Five Tips for Understanding Ramadan

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Five Fast Facts on Ramadan

The holiday of Ramadan is upon us once again. Here are five fast facts to help you understand the importance of this holy month for the 1.6 billion Muslims around the world…

1. Ninth month, new moon 

Ramadan is the ninth month of the Islamic calendar. The Islamic calendar is a lunar one. Therefore, the corresponding start/end dates of the holiday month on the Gregorian calendar will change slightly every year, depending on the sighting of the new moon. The dependence on the new moon also means that the holiday dates can even vary slightly from country to country. But, they typically will not vary by more than one day.

2. Semantic roots

Ramadan has its semantic roots in the Arabic word ramad, which is related to the concepts of scorching, burning and heat. For this reason, it is believed that Ramadan originally fell during the summer months. Other important words to know during the holiday period are Ramadan Mubarak or Ramadan Kareem. These are ways to wish people a blessed or generous Ramadan.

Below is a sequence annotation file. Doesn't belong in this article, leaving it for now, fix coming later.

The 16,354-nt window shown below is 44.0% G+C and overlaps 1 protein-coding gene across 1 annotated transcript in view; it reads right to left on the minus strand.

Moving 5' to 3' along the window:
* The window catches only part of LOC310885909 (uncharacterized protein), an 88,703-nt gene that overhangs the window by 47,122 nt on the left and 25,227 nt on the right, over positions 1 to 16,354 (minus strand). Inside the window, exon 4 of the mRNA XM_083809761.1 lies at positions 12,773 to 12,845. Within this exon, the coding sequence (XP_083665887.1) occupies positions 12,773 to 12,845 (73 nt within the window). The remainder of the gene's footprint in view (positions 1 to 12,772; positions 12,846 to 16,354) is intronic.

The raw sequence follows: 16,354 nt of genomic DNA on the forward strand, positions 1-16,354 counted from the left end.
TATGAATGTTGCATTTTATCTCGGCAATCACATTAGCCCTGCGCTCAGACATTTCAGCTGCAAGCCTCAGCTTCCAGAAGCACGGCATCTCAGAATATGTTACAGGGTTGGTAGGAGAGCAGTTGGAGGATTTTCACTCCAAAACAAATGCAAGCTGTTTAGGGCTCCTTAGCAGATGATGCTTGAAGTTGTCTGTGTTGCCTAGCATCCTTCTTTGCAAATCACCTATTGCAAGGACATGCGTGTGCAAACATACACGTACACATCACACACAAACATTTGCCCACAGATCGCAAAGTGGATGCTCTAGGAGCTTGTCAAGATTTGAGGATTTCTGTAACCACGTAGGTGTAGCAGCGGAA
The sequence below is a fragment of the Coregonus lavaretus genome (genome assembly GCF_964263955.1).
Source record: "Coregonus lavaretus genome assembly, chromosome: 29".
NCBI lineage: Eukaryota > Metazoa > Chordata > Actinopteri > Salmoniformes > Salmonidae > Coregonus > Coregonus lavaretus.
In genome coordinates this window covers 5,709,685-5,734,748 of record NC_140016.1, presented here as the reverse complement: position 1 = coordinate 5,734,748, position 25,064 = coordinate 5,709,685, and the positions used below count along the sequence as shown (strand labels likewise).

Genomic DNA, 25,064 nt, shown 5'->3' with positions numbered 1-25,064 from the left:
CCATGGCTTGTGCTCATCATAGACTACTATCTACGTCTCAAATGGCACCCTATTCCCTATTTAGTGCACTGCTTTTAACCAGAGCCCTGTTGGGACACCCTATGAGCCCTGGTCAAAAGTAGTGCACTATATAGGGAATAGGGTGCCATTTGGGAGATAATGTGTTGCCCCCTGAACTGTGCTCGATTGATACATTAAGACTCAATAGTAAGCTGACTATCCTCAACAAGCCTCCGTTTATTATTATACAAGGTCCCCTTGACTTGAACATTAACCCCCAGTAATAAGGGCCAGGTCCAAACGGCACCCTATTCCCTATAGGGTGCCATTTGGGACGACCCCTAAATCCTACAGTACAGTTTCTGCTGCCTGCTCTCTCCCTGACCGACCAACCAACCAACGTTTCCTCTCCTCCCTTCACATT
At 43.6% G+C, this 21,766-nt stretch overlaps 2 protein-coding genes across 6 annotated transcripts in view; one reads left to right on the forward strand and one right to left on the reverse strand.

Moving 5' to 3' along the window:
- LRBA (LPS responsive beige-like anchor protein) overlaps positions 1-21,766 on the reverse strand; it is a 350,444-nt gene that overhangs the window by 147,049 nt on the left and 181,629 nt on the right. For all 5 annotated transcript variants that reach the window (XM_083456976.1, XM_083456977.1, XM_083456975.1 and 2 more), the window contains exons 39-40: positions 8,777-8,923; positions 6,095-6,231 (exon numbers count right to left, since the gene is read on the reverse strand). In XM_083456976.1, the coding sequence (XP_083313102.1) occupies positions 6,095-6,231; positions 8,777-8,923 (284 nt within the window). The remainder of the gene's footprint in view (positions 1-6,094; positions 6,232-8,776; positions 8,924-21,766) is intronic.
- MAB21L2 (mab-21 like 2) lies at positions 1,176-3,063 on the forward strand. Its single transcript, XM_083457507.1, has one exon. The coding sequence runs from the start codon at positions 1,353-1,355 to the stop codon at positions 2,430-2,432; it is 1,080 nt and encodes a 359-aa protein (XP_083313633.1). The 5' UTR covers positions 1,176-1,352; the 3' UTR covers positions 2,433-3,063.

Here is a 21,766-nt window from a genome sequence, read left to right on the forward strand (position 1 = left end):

3. Revelation and reflection

The Quran is said to have been revealed to the Prophet Mohammed during Ramadan. So, the holiday is an important time during which Muslims reflect, pray, and feel closer to Allah. For example, they often spend more time at the mosque than during other times of the year. 

4. Fasting

Fasting (from food, but also drinks, gum, sex, arguments, gossip, and the like) from sunrise to sunset is serious business. This act of restraint allows greater focus on prayer and closeness to Allah. A pre-dawn meal must carry you through the day until the break fast meal each evening, known as the Iftar. But, exceptions are made for women who are pregnant, those who are traveling, young children, or older adults. Muslims may still attend work or school during Ramadan, although hours are often reduced. Fasting is considered one of the Five Pillars of Islam alongside faith, prayer, charity, and pilgrimage to Mecca. As with the dates of the holiday, the number of fasting hours will depend on geographic location and local sunrise and sunset times.

5. The final celebration

Eid-al-Fitr is the first day of the month following Ramadan, also known as Shawwal. This “Festival of Fast Breaking”, which also depends on the sighting of the new moon, is when Muslims have their first daytime meal in nearly a month. There are feasts, exchanges of gifts, and charity offerings as part of this time of spiritual renewal. It  lasts up to three days depending on the country. 

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